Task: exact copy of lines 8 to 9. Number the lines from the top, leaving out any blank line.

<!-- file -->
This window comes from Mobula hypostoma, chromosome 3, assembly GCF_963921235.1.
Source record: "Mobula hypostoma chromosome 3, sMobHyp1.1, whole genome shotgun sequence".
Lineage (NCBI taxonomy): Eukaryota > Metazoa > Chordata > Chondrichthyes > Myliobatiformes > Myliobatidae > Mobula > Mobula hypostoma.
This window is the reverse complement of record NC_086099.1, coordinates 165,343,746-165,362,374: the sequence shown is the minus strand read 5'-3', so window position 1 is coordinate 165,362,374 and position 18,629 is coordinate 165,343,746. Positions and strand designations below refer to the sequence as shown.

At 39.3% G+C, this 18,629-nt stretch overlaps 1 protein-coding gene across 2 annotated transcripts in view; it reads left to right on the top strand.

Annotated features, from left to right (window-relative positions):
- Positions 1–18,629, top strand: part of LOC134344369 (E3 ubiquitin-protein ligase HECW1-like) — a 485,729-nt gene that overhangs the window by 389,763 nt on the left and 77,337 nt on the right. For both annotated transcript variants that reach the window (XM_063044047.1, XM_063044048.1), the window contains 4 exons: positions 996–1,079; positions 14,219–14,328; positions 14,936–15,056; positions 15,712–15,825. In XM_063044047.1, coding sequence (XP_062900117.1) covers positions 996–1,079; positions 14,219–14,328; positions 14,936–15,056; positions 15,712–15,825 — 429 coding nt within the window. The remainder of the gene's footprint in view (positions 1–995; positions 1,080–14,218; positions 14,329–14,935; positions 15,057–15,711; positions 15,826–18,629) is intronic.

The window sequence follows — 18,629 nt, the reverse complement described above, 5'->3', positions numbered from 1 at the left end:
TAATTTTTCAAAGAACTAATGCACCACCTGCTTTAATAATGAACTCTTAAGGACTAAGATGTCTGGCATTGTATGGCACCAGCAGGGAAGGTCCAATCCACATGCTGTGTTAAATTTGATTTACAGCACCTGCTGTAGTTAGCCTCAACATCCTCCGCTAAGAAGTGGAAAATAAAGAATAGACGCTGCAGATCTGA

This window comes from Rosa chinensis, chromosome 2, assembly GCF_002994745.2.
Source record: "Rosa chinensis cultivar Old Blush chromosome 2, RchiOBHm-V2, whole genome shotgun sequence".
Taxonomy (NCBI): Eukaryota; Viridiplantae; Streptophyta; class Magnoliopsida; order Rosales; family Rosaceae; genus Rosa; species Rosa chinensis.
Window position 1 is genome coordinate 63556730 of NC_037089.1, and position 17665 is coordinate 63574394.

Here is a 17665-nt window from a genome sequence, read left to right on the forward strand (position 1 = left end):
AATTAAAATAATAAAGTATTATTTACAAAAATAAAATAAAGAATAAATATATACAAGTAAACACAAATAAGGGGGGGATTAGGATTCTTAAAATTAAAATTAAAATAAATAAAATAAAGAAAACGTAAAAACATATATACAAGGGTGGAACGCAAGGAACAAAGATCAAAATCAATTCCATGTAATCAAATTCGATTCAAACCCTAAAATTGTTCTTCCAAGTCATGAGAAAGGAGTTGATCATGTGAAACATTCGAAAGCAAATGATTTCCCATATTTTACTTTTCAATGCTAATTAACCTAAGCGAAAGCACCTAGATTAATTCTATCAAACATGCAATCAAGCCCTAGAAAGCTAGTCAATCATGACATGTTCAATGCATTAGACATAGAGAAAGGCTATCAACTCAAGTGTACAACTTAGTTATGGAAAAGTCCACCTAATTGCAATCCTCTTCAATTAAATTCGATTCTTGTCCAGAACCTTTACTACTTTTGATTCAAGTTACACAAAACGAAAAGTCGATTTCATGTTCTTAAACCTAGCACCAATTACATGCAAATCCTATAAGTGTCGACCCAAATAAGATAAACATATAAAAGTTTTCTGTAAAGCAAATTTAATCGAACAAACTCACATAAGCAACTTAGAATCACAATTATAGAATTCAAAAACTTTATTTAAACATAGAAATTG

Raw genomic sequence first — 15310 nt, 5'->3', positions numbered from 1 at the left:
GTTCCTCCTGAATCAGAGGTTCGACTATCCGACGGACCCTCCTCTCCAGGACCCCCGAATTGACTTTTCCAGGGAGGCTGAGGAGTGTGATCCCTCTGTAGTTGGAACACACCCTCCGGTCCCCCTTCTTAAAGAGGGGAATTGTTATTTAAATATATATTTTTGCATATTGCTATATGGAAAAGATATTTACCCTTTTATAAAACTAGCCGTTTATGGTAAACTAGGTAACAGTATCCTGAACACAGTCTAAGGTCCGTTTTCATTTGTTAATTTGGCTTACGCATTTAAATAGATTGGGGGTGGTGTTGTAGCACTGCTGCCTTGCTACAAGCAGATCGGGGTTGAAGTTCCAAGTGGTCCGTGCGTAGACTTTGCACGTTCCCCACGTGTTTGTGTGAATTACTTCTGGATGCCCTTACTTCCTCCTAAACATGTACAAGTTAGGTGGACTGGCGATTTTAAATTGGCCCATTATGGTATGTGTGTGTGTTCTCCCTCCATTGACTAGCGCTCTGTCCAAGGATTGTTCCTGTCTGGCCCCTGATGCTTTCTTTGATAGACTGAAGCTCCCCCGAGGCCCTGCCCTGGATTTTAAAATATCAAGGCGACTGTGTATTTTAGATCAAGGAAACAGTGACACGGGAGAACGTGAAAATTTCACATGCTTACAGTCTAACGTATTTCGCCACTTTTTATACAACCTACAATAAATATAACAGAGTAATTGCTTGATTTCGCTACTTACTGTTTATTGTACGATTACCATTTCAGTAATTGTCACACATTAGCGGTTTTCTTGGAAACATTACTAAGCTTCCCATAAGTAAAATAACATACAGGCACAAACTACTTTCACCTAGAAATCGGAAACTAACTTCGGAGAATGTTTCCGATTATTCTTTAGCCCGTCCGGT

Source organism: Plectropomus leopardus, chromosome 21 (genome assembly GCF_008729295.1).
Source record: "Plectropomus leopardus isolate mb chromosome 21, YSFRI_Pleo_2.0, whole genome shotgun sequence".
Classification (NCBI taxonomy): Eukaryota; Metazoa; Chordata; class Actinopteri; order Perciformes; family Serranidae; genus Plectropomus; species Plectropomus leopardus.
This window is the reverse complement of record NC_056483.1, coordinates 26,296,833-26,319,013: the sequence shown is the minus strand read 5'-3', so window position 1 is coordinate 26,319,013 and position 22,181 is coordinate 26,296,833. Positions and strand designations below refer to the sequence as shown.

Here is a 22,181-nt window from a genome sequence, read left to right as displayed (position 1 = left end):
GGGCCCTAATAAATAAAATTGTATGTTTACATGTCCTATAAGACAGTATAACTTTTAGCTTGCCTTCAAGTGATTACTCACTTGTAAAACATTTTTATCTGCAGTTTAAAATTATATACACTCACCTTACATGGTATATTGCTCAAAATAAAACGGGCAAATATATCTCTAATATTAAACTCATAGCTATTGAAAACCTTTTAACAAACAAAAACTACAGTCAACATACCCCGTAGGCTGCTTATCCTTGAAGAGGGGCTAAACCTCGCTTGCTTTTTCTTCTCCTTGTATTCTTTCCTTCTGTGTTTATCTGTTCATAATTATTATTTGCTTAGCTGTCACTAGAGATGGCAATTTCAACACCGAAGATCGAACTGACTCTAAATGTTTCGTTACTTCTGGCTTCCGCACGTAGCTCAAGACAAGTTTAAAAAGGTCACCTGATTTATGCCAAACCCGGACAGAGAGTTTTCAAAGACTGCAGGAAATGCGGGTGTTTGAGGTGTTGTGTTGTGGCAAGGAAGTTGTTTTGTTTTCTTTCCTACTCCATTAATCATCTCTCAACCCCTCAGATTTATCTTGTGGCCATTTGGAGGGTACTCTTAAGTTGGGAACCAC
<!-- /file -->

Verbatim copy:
The window sequence follows — 18,629 nt, the reverse complement described above, 5'->3', positions numbered from 1 at the left end:
TAATTTTTCAAAGAACTAATGCACCACCTGCTTTAATAATGAACTCTTAAGGACTAAGATGTCTGGCATTGTATGGCACCAGCAGGGAAGGTCCAATCCACATGCTGTGTTAAATTTGATTTACAGCACCTGCTGTAGTTAGCCTCAACATCCTCCGCTAAGAAGTGGAAAATAAAGAATAGACGCTGCAGATCTGA